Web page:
ninjadapaul
oops. ignore that.
ninjadapaul
so you not have an equal sign anywhere in the original equation?
ninjadapaul
hmm
Abhi
is it a question of log
Abhi
🤔.
Abhi
I rally confuse this number And equations too I need exactly help
salma
But this is not salma it's Faiza live in lousvile Ky I garbage this so I am going collage with JCTC that the of the collage thank you my friends
salma
Commplementary angles
Idrissa Reply
hello
Sherica
im all ears I need to learn
Sherica
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Tamia
hii
Uday
hi
salma
what is a good calculator for all algebra; would a Casio fx 260 work with all algebra equations? please name the cheapest, thanks.
Kevin Reply
a perfect square v²+2v+_
Dearan Reply
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Abdirahman Reply
algebra 2 Inequalities:If equation 2 = 0 it is an open set?
Kim Reply
or infinite solutions?
Kim
The answer is neither. The function, 2 = 0 cannot exist. Hence, the function is undefined.
Al
y=10×
Embra Reply
if |A| not equal to 0 and order of A is n prove that adj (adj A = |A|
Nancy Reply
rolling four fair dice and getting an even number an all four dice
ramon Reply
Kristine 2*2*2=8
Bridget Reply
Differences Between Laspeyres and Paasche Indices
Emedobi Reply
No. 7x -4y is simplified from 4x + (3y + 3x) -7y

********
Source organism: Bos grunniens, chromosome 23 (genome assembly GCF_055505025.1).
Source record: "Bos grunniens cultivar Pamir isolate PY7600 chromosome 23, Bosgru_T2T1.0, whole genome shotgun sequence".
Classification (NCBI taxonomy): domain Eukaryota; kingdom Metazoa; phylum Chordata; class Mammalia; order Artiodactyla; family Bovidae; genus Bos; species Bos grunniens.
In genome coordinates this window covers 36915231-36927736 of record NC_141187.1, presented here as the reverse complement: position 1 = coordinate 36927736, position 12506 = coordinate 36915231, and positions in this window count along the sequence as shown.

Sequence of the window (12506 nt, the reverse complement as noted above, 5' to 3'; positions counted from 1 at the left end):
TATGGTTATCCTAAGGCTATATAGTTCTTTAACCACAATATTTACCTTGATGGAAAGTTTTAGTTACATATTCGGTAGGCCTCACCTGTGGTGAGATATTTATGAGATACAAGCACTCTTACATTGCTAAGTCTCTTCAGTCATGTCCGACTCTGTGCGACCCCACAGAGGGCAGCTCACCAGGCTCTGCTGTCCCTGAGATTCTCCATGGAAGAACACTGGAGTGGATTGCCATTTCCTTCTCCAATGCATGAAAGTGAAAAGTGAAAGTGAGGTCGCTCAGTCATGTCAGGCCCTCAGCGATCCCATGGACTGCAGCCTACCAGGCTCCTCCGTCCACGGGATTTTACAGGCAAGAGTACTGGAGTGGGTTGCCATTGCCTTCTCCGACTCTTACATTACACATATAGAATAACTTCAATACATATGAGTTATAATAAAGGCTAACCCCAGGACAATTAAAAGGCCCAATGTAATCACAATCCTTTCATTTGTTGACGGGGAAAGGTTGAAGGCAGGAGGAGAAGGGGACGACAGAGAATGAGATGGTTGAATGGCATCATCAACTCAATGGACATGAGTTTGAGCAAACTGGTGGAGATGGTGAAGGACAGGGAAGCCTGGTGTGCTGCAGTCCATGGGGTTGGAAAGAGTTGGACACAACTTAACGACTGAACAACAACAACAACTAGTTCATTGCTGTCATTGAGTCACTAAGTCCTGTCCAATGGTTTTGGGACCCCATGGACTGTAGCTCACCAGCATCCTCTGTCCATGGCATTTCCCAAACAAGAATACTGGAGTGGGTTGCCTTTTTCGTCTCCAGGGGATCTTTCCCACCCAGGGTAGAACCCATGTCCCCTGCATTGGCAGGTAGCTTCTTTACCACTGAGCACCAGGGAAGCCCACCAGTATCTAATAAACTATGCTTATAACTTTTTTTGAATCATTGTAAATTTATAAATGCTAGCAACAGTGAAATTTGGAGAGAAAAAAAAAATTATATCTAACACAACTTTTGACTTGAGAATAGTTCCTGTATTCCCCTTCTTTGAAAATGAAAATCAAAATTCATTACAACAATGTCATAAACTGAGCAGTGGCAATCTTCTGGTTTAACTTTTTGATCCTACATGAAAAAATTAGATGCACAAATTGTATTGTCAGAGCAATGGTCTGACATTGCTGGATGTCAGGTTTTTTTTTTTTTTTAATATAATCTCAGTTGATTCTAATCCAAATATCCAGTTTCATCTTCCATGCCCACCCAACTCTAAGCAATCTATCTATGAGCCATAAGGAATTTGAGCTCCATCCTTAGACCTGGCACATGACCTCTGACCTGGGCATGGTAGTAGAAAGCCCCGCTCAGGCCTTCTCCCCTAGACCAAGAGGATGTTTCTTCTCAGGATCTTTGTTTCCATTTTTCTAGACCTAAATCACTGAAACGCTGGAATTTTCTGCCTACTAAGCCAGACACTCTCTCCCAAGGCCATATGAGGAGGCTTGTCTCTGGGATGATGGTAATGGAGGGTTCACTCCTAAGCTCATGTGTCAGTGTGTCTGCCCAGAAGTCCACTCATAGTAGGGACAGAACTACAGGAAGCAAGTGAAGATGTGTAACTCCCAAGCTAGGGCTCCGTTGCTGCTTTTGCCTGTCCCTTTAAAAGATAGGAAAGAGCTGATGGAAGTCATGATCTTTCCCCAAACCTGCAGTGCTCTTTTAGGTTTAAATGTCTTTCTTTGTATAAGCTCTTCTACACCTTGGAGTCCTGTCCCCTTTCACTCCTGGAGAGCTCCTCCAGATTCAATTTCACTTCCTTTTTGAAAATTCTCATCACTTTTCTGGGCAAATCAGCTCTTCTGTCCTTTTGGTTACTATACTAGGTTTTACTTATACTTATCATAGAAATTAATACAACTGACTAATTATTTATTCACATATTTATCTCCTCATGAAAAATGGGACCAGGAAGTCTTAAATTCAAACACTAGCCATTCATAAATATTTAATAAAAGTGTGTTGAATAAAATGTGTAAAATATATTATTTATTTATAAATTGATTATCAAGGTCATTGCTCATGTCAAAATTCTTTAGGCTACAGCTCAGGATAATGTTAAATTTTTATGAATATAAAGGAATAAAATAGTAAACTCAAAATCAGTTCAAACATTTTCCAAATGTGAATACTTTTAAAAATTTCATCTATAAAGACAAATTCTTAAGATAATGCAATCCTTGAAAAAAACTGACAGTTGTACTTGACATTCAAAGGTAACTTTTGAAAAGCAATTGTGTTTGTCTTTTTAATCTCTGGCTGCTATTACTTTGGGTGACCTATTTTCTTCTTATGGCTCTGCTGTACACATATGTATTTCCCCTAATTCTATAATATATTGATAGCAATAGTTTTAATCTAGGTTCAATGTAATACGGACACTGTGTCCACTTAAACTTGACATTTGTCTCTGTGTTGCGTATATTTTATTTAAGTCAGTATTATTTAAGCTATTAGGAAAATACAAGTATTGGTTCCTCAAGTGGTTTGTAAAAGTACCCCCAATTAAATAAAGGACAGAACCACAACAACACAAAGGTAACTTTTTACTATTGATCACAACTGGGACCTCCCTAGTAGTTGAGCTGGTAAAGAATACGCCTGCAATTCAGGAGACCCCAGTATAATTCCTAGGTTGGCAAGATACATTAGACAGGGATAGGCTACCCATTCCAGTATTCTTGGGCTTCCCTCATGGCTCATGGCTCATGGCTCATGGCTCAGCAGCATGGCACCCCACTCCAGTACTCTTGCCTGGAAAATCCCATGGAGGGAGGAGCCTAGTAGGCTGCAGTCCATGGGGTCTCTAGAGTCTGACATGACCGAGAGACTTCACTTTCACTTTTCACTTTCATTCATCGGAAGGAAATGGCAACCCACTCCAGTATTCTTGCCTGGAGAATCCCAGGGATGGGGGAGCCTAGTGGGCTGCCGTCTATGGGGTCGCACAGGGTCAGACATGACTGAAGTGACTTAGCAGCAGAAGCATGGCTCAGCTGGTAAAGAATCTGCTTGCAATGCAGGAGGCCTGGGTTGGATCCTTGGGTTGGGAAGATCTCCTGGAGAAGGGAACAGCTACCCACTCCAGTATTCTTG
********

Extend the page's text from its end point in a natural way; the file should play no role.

Mary Reply
how do you translate this in Algebraic Expressions
linda Reply
Need to simplify the expresin. 3/7 (x+y)-1/7 (x-1)=
Crystal Reply
. After 3 months on a diet, Lisa had lost 12% of her original weight. She lost 21 pounds. What was Lisa's original weight?
Chris Reply
what's the easiest and fastest way to the synthesize AgNP?
Damian Reply
China
Cied
types of nano material
abeetha Reply
I start with an easy one. carbon nanotubes woven into a long filament like a string
Porter
many many of nanotubes
Porter
what is the k.e before it land
Yasmin
what is the function of carbon nanotubes?
Cesar
I'm interested in nanotube
Uday
what is nanomaterials​ and their applications of sensors.
Ramkumar Reply
what is nano technology
Sravani Reply
what is system testing?
AMJAD
preparation of nanomaterial
Victor Reply
Yes, Nanotechnology has a very fast field of applications and their is always something new to do with it...
Himanshu Reply
good afternoon madam
AMJAD
what is system testing
AMJAD
what is the application of nanotechnology?